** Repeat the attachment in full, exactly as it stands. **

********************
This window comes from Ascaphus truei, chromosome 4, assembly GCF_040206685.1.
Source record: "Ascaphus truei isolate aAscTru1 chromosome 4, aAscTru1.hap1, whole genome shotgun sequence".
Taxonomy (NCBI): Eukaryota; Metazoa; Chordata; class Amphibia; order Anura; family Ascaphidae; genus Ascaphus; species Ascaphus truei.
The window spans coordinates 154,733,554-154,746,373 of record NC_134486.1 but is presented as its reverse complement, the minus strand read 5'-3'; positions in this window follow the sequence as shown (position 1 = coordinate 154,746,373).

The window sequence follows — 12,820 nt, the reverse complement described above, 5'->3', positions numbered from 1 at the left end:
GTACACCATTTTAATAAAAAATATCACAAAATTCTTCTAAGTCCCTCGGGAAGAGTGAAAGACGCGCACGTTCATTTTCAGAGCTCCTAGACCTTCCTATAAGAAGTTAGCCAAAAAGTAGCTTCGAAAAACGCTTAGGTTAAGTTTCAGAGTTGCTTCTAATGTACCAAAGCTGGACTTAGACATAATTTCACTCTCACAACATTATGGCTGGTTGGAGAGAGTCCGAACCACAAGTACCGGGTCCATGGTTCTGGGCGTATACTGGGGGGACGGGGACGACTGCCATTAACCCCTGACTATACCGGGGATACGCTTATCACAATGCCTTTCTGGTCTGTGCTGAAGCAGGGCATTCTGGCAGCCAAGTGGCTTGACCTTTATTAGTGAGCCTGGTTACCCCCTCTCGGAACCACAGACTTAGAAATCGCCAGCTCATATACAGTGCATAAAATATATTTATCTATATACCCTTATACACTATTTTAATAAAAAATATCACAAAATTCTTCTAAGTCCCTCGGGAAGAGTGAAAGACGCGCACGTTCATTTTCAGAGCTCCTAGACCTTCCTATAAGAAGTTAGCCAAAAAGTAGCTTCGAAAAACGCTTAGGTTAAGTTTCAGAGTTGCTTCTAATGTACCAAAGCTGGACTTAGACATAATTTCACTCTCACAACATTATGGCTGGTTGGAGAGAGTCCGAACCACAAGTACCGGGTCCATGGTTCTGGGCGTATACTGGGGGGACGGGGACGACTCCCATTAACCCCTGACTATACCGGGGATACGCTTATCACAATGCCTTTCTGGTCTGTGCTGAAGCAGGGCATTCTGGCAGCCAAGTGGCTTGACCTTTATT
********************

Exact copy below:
This window comes from Ascaphus truei, chromosome 4, assembly GCF_040206685.1.
Source record: "Ascaphus truei isolate aAscTru1 chromosome 4, aAscTru1.hap1, whole genome shotgun sequence".
Taxonomy (NCBI): Eukaryota; Metazoa; Chordata; class Amphibia; order Anura; family Ascaphidae; genus Ascaphus; species Ascaphus truei.
The window spans coordinates 154,733,554-154,746,373 of record NC_134486.1 but is presented as its reverse complement, the minus strand read 5'-3'; positions in this window follow the sequence as shown (position 1 = coordinate 154,746,373).

The window sequence follows — 12,820 nt, the reverse complement described above, 5'->3', positions numbered from 1 at the left end:
GTACACCATTTTAATAAAAAATATCACAAAATTCTTCTAAGTCCCTCGGGAAGAGTGAAAGACGCGCACGTTCATTTTCAGAGCTCCTAGACCTTCCTATAAGAAGTTAGCCAAAAAGTAGCTTCGAAAAACGCTTAGGTTAAGTTTCAGAGTTGCTTCTAATGTACCAAAGCTGGACTTAGACATAATTTCACTCTCACAACATTATGGCTGGTTGGAGAGAGTCCGAACCACAAGTACCGGGTCCATGGTTCTGGGCGTATACTGGGGGGACGGGGACGACTGCCATTAACCCCTGACTATACCGGGGATACGCTTATCACAATGCCTTTCTGGTCTGTGCTGAAGCAGGGCATTCTGGCAGCCAAGTGGCTTGACCTTTATTAGTGAGCCTGGTTACCCCCTCTCGGAACCACAGACTTAGAAATCGCCAGCTCATATACAGTGCATAAAATATATTTATCTATATACCCTTATACACTATTTTAATAAAAAATATCACAAAATTCTTCTAAGTCCCTCGGGAAGAGTGAAAGACGCGCACGTTCATTTTCAGAGCTCCTAGACCTTCCTATAAGAAGTTAGCCAAAAAGTAGCTTCGAAAAACGCTTAGGTTAAGTTTCAGAGTTGCTTCTAATGTACCAAAGCTGGACTTAGACATAATTTCACTCTCACAACATTATGGCTGGTTGGAGAGAGTCCGAACCACAAGTACCGGGTCCATGGTTCTGGGCGTATACTGGGGGGACGGGGACGACTCCCATTAACCCCTGACTATACCGGGGATACGCTTATCACAATGCCTTTCTGGTCTGTGCTGAAGCAGGGCATTCTGGCAGCCAAGTGGCTTGACCTTTATT